'I am sure retail stockbrokers will step forward and I have no doubt the retail brokers are capable of handling volumes like this,' he said.

'The shares would be held in nominee accounts and retail brokers would be responsible for all the administration and they could be responsible for channelling the money back to the Treasury.'

Oldham also argued that the mass handout could be used to encourage retail investors to make their voices heard and to make brokers provide the services necessary to collate the votes of shareholders for the banks annual meetings where issues such as pay and bonuses are voted on.

'You could make it a condition of retail brokers taking part that they provide a system for registering shareholders votes,' he said. Charlotte Black, director of corporate affairs at broker Brewin Dolphin, is as keen as Oldham in principle, but she lacks his optimism about the feasibility.

'I love the idea of everyone in the country holding shares and thinking like a shareholder. But I just do not think it's feasible. The costs would be mindblowing and I can't see what's in it for the Treasury. I think the more important thing is to get the banks on a sounder footing and to get the money back to the taxpayer.'

The concerns over practicality are shared by Angela Knight, chief executive of the British Bankers' Association and a Treasury Minister under John Major.

Again Knight said the idea was appealing in principle, but would need a lot of work. 'It needs a real practicality check to see what people actually want and to see what is do-able. We should look back at the many examples of successful privatisations like BT, British Gas, BP and lots more. In there we might find a way of managing this process.'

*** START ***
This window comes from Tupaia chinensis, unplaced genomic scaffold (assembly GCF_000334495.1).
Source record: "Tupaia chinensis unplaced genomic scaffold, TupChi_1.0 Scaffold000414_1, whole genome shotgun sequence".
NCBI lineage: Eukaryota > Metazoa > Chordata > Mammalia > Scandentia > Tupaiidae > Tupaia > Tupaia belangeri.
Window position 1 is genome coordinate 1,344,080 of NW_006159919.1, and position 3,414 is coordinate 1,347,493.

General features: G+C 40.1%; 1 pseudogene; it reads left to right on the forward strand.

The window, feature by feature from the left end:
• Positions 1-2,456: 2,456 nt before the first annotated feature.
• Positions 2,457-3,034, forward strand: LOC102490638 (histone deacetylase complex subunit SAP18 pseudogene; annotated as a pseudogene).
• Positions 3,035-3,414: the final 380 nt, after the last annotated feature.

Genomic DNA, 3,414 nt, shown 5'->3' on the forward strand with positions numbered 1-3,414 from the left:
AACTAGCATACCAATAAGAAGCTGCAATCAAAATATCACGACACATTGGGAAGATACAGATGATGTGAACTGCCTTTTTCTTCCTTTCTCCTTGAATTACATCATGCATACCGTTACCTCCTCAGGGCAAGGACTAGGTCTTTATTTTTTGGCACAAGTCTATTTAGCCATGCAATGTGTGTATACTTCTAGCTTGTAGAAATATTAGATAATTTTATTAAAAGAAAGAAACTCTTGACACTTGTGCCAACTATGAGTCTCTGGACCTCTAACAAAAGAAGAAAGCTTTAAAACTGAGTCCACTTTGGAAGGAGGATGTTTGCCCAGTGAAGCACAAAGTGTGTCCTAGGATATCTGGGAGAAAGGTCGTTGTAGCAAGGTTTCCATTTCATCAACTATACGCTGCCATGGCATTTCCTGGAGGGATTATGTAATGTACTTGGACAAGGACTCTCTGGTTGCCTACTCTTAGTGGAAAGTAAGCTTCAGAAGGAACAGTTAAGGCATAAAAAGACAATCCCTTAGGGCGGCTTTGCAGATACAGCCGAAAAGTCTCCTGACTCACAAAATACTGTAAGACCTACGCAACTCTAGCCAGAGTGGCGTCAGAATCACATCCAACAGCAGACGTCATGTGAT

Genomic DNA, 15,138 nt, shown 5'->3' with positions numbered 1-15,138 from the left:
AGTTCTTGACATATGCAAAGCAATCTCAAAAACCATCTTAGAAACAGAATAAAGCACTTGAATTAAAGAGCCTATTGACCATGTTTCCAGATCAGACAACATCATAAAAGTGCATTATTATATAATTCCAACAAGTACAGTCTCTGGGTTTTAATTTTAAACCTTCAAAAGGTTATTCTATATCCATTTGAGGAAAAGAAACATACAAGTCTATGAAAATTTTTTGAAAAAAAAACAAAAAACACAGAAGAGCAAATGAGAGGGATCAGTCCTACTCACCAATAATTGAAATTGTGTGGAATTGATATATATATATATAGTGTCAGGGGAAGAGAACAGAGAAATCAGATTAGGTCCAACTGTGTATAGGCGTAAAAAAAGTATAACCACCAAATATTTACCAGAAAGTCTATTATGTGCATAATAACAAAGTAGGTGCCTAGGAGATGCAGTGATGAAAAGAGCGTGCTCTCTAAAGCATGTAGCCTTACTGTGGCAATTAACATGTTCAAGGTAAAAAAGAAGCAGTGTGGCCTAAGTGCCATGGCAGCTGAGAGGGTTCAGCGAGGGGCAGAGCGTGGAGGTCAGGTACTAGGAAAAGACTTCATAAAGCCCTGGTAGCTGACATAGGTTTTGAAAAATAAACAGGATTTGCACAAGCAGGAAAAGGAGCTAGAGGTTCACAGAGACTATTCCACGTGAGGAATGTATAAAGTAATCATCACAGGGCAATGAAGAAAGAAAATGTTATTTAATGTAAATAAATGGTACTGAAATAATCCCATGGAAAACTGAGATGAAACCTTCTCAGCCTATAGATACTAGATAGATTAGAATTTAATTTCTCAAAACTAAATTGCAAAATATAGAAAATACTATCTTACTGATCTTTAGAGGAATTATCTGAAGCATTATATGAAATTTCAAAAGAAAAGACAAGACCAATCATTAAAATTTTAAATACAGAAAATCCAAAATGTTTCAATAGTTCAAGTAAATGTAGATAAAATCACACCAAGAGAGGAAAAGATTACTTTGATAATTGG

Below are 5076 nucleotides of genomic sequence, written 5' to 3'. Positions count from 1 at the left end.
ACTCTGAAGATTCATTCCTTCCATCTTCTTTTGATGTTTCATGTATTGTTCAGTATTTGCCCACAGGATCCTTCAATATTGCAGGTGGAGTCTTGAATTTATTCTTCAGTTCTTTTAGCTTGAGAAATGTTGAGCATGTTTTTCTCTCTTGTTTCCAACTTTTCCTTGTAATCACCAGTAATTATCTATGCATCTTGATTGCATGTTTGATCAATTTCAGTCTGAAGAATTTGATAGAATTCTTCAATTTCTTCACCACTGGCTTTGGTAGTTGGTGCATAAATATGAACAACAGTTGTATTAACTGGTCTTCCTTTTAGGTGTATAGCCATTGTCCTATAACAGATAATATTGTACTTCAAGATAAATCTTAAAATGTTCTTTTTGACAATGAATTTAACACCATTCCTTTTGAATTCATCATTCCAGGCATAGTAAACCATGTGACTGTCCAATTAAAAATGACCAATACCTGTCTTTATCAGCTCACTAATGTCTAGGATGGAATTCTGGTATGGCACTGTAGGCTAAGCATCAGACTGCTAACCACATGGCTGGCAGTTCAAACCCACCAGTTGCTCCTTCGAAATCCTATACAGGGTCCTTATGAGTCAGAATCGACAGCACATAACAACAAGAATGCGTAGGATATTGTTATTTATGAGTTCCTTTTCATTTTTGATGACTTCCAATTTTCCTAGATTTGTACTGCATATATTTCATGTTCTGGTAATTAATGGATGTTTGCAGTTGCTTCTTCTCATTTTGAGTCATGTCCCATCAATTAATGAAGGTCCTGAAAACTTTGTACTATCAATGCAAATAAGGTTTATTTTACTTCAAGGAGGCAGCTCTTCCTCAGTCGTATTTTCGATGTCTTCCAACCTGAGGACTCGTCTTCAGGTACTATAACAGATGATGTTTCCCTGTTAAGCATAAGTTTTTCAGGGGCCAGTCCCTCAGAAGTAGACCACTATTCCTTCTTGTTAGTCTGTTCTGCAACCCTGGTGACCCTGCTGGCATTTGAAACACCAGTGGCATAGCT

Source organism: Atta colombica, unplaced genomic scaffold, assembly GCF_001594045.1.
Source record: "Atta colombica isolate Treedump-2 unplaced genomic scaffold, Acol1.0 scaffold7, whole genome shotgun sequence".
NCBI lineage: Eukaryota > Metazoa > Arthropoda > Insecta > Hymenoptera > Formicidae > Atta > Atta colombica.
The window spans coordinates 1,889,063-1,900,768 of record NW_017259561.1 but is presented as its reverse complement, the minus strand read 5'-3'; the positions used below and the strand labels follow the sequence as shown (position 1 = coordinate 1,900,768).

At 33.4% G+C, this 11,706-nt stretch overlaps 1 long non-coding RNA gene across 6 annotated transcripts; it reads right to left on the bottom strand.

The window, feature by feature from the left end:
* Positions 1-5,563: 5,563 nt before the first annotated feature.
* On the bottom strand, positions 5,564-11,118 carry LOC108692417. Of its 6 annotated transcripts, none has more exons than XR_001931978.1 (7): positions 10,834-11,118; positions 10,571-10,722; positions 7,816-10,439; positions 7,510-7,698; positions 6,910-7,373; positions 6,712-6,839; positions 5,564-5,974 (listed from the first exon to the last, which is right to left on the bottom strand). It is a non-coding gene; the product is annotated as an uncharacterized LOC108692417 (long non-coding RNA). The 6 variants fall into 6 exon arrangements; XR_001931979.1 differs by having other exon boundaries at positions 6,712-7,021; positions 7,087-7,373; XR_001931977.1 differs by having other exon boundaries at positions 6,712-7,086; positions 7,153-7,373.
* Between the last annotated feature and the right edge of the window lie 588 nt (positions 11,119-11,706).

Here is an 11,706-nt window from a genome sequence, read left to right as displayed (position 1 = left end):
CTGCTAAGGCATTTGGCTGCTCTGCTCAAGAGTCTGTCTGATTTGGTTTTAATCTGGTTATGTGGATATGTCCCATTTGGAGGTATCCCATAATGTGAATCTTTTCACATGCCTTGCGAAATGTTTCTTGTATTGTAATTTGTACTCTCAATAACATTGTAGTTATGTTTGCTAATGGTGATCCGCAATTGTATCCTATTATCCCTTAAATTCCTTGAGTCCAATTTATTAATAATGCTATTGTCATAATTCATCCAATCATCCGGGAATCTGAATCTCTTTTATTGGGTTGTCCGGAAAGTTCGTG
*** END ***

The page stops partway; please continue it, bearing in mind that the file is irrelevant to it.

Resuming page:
Chine Investment Corporation, the £187 billion sovereign wealth fund, is interested in acquiring a stake in Royal Bank of Scotland.

A CIC insider said talks had been held with representatives at the bank and with UKFI, the company set up to manage the Government's shareholdings in the State-backed banks.

How it could work

The detailed plan by Portman Capital Partners would combine a sale of some shares to institutions with a giveaway of shares to the public, with the Treasury guaranteed to get back the £66 billion invested in bailing out the banks.

Voters would each get 1,450 shares in Royal Bank of Scotland and 440 in Lloyds Banking Group. They would be able to sell the shares if they reached a set price, which would what the Treasury paid for the shares – 51p in the case of RBS and 74p for Lloyds Banking Group.

Shareholders would receive all cash raised above this sum, with the rest going to the Treasury. For example, if RBS shares rose to £1, a voter who sold shares in the market would get 49p a share with 51p going to the Treasury. Shares in RBS currently stand at 36p and Lloyds shares are worth 43.5p. The whole scheme could be adjusted to change the proportion of profit kept by shareholders.

The Treasury could offer shareholders the right to buy out its proportion of the value. Some shareholders might choose to pay the set price upfront, particularly if this meant they paid the Treasury less. The Treasury would receive some of the value of the shares immediately without having to wait for voters to sell the stock.